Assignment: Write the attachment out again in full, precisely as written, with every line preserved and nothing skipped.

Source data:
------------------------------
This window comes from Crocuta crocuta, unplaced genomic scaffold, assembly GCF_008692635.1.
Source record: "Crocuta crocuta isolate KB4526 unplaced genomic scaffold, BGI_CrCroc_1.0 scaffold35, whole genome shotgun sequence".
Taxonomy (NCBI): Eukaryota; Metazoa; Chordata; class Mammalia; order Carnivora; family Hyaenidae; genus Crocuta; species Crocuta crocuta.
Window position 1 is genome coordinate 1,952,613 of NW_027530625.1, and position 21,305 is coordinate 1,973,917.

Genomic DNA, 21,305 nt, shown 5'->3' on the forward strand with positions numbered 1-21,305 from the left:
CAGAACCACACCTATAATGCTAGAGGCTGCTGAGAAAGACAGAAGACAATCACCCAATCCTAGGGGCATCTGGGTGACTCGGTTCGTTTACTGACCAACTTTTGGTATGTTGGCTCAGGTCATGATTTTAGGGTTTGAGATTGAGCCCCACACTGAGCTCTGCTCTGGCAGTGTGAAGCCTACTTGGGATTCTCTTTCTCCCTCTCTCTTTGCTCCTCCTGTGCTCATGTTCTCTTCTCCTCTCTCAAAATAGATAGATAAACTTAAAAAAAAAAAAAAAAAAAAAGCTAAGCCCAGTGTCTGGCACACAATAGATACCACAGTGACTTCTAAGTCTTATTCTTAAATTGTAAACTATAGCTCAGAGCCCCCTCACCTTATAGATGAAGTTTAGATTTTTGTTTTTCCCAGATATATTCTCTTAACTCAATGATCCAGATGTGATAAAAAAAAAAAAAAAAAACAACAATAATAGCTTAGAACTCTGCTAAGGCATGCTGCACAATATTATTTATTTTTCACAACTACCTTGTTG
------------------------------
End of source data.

This window comes from Crocuta crocuta, unplaced genomic scaffold, assembly GCF_008692635.1.
Source record: "Crocuta crocuta isolate KB4526 unplaced genomic scaffold, BGI_CrCroc_1.0 scaffold35, whole genome shotgun sequence".
Taxonomy (NCBI): Eukaryota; Metazoa; Chordata; class Mammalia; order Carnivora; family Hyaenidae; genus Crocuta; species Crocuta crocuta.
Window position 1 is genome coordinate 1,952,613 of NW_027530625.1, and position 21,305 is coordinate 1,973,917.

Genomic DNA, 21,305 nt, shown 5'->3' on the forward strand with positions numbered 1-21,305 from the left:
CAGAACCACACCTATAATGCTAGAGGCTGCTGAGAAAGACAGAAGACAATCACCCAATCCTAGGGGCATCTGGGTGACTCGGTTCGTTTACTGACCAACTTTTGGTATGTTGGCTCAGGTCATGATTTTAGGGTTTGAGATTGAGCCCCACACTGAGCTCTGCTCTGGCAGTGTGAAGCCTACTTGGGATTCTCTTTCTCCCTCTCTCTTTGCTCCTCCTGTGCTCATGTTCTCTTCTCCTCTCTCAAAATAGATAGATAAACTTAAAAAAAAAAAAAAAAAAAAAGCTAAGCCCAGTGTCTGGCACACAATAGATACCACAGTGACTTCTAAGTCTTATTCTTAAATTGTAAACTATAGCTCAGAGCCCCCTCACCTTATAGATGAAGTTTAGATTTTTGTTTTTCCCAGATATATTCTCTTAACTCAATGATCCAGATGTGATAAAAAAAAAAAAAAAAAACAACAATAATAGCTTAGAACTCTGCTAAGGCATGCTGCACAATATTATTTATTTTTCACAACTACCTTGTTG